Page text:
There is not a single answer to this question as it will depend on the specific contexts and circumstances of the partnership. However, some general principles apply to all collaborations
- Equitable division of labour: partners in the Global South should not be engaged as fieldwork assistants, tasked with data collection, while the most intellectually intensive aspects of the research are undertaken by partners in the Global North
- Shared agendas: overseas partners should be involved from the early stages of the research design and planning of activities. They should have power to influence the research priorities according to local needs and social/cultural expectations.
- Shared resources: whilst funders often have specific financial management requirements, control over resources should be equally shared. All partners ought to be given a say in how funds should be distributed and managed. Transparency through agreed mechanisms for decision making are an essential component of fair partnerships.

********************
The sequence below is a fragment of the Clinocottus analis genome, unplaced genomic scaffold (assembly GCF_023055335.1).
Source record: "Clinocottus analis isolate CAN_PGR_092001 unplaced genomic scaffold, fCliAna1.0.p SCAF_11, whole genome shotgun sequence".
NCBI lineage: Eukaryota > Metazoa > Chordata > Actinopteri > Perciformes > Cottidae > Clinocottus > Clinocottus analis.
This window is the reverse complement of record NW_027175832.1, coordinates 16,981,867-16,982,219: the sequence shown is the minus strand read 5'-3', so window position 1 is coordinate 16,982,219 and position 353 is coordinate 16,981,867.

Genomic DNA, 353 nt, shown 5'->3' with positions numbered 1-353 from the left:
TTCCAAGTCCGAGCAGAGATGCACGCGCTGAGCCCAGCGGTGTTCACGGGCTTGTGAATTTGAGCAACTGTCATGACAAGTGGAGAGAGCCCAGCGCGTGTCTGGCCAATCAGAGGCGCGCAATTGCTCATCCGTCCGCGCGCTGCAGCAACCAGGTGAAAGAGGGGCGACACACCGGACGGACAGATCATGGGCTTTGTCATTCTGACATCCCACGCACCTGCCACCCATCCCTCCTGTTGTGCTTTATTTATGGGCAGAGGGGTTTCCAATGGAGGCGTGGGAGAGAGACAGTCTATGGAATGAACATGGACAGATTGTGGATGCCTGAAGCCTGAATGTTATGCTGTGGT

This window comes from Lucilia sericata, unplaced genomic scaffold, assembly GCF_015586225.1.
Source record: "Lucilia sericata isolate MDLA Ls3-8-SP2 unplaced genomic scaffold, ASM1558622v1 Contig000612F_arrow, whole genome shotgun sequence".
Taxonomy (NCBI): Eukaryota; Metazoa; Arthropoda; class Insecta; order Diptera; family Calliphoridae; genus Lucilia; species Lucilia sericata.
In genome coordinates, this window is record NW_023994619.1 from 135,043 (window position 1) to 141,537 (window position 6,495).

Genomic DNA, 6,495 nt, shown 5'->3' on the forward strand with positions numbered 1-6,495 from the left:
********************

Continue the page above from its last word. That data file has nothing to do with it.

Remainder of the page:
Having appropriate and robust governance procedures is key to ensure that overseas partners are involved in major decisions and have an equal status and say in the project's development as other research partners. The GCRF guidance advises setting up an Executive group which is responsible for plans, policies, responsibilities and key decisions and that overseas partners should be represented on this group.
Fairness is not just about equality. It is, above all, about recognising the inherent power disparities between partners and taking positive steps to reduce them where possible. Open dialogue about issues of power is important at every step of the project. Over time, this builds the necessary trust that is at the heart of fair research collaborations.